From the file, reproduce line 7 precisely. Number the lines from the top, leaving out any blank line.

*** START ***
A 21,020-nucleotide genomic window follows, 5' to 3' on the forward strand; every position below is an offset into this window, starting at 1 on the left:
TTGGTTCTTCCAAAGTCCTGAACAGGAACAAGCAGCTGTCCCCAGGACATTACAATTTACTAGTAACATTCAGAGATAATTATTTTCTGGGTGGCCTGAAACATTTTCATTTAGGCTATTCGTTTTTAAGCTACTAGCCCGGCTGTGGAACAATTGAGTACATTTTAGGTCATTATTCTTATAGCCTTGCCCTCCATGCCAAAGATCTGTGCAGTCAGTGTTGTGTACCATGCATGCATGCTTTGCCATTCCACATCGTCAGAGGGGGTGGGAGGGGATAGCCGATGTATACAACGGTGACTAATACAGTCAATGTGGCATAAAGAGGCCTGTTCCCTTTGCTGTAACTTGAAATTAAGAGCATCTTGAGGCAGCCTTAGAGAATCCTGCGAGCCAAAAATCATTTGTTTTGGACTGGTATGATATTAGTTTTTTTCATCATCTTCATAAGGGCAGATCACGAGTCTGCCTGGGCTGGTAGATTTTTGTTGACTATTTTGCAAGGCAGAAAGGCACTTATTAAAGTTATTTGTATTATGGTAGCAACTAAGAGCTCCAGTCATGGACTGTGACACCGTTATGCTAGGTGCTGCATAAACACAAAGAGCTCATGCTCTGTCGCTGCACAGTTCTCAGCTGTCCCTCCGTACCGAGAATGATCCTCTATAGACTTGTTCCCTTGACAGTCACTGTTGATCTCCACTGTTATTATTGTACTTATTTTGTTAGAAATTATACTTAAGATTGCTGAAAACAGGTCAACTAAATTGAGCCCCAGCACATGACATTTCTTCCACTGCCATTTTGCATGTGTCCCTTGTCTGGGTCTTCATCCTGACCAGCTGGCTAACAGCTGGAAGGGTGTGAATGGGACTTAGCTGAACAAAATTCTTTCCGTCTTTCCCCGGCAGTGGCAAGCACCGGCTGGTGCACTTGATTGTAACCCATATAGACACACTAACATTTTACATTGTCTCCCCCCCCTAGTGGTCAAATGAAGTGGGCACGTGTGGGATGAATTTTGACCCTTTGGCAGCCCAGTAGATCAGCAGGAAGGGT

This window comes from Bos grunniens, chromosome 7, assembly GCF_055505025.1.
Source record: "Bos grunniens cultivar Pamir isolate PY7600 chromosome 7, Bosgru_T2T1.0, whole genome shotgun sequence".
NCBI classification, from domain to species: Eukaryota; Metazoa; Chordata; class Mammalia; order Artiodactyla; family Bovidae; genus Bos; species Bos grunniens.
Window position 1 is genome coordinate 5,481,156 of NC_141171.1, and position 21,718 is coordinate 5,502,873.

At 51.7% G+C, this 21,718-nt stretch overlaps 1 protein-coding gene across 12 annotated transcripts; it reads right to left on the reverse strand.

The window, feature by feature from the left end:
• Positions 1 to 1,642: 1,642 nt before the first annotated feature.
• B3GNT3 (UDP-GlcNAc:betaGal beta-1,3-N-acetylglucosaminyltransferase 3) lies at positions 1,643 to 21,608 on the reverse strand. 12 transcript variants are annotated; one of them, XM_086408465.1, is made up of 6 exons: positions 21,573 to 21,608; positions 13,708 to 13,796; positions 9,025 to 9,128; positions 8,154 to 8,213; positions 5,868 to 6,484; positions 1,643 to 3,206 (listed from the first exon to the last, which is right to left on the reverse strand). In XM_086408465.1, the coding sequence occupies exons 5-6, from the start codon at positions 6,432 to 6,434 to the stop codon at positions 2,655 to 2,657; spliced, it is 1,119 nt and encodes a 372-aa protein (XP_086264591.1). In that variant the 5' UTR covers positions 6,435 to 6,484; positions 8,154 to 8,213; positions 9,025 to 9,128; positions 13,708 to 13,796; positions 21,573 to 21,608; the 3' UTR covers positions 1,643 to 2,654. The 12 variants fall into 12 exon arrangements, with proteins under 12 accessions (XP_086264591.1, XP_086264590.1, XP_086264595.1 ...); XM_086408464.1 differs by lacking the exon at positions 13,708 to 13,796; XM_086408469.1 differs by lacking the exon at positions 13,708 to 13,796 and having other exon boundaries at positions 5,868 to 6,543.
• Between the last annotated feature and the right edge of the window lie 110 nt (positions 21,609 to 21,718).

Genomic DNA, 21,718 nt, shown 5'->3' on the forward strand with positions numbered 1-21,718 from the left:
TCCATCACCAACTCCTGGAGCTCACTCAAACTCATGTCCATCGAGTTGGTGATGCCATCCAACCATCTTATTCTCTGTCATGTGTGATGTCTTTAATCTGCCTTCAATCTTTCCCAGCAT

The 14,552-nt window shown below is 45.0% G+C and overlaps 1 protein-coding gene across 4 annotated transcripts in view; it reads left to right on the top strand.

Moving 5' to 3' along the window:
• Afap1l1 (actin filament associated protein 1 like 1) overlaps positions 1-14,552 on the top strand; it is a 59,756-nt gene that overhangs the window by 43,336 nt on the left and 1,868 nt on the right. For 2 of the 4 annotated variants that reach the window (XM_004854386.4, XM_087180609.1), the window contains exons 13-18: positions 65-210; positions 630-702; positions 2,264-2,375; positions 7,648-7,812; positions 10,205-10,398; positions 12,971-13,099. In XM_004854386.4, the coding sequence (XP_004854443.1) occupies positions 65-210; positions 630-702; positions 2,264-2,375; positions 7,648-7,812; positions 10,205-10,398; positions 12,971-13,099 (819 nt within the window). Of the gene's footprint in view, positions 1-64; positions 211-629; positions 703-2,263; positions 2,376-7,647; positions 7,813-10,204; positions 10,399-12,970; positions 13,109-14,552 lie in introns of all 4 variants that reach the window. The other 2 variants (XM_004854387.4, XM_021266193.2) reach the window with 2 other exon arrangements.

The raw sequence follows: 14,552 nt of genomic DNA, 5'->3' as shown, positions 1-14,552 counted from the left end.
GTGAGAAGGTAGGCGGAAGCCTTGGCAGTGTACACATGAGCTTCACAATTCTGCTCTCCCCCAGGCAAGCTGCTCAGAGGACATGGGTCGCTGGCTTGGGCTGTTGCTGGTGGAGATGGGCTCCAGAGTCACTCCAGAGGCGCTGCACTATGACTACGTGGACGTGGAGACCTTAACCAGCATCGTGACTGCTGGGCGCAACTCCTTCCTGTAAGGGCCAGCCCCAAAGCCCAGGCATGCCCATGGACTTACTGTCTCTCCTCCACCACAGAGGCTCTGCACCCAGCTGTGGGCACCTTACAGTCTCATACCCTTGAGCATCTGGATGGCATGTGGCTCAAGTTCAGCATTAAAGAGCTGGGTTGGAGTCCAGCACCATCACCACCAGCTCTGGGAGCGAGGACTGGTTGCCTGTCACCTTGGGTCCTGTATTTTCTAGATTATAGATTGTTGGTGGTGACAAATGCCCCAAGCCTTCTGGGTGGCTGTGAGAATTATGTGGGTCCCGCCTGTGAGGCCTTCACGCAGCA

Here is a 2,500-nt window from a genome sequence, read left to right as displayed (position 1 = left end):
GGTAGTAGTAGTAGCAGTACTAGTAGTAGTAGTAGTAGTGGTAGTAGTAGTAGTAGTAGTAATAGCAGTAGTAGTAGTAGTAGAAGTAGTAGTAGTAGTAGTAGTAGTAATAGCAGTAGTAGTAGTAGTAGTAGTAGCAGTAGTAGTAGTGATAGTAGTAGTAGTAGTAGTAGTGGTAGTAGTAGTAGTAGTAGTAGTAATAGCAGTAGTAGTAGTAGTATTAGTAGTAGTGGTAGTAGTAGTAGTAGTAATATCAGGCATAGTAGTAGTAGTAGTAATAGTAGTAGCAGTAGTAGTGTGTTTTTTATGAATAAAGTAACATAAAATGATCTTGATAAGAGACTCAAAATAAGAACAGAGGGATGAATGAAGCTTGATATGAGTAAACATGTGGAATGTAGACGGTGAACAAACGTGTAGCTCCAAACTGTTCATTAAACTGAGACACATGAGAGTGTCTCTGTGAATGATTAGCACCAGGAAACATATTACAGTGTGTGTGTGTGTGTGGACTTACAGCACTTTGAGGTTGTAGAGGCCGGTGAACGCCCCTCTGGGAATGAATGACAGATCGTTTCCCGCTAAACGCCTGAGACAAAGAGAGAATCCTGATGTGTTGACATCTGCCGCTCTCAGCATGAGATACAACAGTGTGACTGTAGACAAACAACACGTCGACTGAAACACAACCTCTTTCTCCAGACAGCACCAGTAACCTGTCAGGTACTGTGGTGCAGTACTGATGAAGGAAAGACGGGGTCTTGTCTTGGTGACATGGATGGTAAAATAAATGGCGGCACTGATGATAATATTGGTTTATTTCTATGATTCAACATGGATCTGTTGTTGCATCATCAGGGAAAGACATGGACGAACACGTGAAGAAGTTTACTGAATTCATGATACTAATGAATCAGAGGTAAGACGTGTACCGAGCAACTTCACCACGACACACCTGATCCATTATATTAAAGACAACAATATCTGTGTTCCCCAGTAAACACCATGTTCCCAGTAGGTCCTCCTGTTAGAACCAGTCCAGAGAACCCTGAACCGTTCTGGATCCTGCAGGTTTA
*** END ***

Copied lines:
At 51.7% G+C, this 21,718-nt stretch overlaps 1 protein-coding gene across 12 annotated transcripts; it reads right to left on the reverse strand.